Through post-colonialZimbabwe and Botswana in a takeaway tent

2014-07-02 00:00

MY wife and I have just returned from a trip through Zimbabwe and Botswana that covered 5 500 kilometres and seven game parks, including the Matopos, Hwange, Victoria Falls in Zimbabwe and Chobe, the Okavango, Moremi, and Central Kalahari in Botswana. We travelled in an SUV (dubbed sometimes as Stupid Useless Vehicle, although ours served us well) for a month and pitched our little tent a total of 12 times in some of the most remote parts of these countries, accessible only by four-wheel-drive vehicle. The trip was not carefully planned and we were not sure where each day would take us. We mostly followed the advice of people we met along the way who had come from the places in whose general direction we were headed.

Experiencing wild Africa

Among other things, we trekked six hours into the Matopos to a cave that had some of the most stunning rock art the continent can display; poled through the Okavango swamps in a mokoro and slept on an island. We camped next to a dam in Hwange where in the space of three hours in the late afternoon, we were visited by about 100 elephants, a wide range of antelope as well as giraffe, and where we heard the sounds in the middle of the night of a hippo cow desperately trying to protect its calf from being killed by a hippo bull. While walking through the bush on an island in the Okavango delta, we came upon the remains of a zebra that had just been killed and consumed by lions and vultures; nearly ran over a cheetah and her adult cub running across the road in front of us in Chobe, and stopped to watch a leopard and her cub cavorting in the warmth of the road in the dying rays of the sun in the Matopos. We stopped to watch a lioness and her grown cubs lounging in the road just in front of us in Central Kalahari; were visited by hyena in our campsite most nights in Moremi where we also spent a precious half hour in the presence of an elephant towering above us barely two metres away, feeding on the pods of the tree under which we were camping. And each night we did what I especially had been yearning to do, once again, for years, simply lie in our tent and listen to the sounds of the night — lion, hyena, leopard, elephant, jackal, zebra, Barn Owl, Eagle Owl, and Scops Owl. Primal sounds that resonated within me from a distant childhood spent in central Africa.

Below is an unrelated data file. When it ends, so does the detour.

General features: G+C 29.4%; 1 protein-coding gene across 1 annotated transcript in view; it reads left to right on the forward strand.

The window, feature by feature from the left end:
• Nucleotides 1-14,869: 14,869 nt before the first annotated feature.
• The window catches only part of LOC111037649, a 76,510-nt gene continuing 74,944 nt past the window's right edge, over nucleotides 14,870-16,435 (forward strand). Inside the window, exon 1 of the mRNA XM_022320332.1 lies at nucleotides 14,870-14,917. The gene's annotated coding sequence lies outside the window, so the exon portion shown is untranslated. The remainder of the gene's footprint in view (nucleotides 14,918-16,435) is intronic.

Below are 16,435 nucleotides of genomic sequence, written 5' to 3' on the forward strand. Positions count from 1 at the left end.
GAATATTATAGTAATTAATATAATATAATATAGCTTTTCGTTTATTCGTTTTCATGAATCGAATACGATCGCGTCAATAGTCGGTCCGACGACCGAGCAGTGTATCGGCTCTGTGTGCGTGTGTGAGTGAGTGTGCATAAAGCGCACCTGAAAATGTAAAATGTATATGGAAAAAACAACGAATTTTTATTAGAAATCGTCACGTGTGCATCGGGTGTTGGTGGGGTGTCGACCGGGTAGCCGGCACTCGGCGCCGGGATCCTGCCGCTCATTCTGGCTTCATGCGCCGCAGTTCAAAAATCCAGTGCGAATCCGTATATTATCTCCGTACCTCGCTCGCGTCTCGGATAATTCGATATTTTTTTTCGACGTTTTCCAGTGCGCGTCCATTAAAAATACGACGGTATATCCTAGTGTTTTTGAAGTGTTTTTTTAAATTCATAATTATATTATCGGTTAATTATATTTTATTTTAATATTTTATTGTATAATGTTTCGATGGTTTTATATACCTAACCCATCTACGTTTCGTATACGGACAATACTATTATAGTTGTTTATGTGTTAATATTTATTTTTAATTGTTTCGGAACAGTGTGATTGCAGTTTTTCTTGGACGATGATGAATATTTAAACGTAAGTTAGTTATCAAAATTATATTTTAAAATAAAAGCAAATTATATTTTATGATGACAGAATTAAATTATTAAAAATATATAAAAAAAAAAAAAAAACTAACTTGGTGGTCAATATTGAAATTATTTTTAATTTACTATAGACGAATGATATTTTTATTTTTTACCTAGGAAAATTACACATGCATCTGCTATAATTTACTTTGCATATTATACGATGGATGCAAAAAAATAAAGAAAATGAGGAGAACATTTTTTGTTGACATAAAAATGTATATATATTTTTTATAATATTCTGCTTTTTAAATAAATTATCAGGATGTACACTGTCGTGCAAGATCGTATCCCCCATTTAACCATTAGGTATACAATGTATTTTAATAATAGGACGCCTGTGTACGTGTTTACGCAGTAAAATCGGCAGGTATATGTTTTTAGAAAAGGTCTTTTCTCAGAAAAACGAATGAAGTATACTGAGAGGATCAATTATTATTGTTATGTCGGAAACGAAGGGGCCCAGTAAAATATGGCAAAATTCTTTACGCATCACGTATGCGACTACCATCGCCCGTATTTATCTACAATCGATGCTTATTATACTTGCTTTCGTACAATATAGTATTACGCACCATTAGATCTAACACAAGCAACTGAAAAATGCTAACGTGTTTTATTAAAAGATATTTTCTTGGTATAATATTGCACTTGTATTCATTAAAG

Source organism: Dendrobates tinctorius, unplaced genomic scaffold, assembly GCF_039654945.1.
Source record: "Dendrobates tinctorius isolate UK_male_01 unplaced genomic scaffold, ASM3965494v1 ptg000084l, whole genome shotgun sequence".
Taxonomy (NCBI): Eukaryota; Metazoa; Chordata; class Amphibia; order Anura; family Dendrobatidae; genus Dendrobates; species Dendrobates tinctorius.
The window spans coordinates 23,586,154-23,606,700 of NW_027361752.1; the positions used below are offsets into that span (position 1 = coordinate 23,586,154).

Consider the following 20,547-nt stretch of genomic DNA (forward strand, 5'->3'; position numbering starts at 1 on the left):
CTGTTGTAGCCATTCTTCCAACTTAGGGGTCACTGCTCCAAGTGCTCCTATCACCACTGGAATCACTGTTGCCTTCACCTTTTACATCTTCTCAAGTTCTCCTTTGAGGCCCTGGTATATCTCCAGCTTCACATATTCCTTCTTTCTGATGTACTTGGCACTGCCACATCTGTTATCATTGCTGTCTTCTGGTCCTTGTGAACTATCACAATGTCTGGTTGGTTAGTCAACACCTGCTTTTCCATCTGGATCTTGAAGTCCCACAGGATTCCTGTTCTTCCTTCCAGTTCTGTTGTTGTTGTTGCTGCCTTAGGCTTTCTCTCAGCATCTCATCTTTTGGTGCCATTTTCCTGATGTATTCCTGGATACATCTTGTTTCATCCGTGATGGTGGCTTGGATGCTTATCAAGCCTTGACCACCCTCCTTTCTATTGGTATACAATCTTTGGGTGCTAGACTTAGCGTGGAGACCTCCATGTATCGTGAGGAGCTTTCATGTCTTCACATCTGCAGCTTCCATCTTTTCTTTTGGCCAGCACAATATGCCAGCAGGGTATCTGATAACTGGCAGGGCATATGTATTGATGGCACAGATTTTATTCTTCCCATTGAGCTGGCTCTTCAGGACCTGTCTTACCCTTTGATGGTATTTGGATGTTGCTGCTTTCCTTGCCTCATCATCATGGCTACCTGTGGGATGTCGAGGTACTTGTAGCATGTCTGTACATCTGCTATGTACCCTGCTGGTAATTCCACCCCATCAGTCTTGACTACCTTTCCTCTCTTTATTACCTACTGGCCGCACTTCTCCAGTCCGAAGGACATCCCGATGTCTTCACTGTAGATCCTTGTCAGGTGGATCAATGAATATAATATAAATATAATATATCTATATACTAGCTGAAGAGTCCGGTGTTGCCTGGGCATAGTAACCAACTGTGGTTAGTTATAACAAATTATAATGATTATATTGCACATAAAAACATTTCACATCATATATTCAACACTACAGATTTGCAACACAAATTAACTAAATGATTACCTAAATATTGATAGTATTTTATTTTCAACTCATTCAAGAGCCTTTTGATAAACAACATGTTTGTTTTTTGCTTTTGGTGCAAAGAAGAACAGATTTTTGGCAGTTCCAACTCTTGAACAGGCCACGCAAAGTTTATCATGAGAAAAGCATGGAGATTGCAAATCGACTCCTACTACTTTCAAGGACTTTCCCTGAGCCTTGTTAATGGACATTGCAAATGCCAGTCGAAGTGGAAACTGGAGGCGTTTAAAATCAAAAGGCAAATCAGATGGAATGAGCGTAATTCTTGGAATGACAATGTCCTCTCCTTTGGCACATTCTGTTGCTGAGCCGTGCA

Why do we do ‘this’?

So, I have to ask myself, what makes us want to do this? By “us” I mean a particular sub species of homo sapiens that is white, Western and middle class. (My wife and I decided that the rarist species, not seen at all in fact, was our black equivalent). By “this” I mean pay big bucks, deprive oneself of all the usual comforts, including a decent bed, running water and a toilet that you sit on, live out of tins and whatever fresh produce you can buy from the locals, sleep in a tent out of which you could be dragged by wild animals (thus the name “takeaway tent”), and out of which you have to crawl in the middle of the night to relieve yourself in the bush at the peril of being attacked by the same.

Why would we drive on roads that are especially designed to destroy your vehicle, get you stuck and choke you to death with dust? Why would we put up with being accosted by locals who, trying to survive severe economic hardships, will do just about anything to relieve you of your cash, and, worst of all, subject yourself to the idle whims of customs officials and traffic police who seem to take pleasure in ignoring you when you most need their attention and harassing you when you least need it?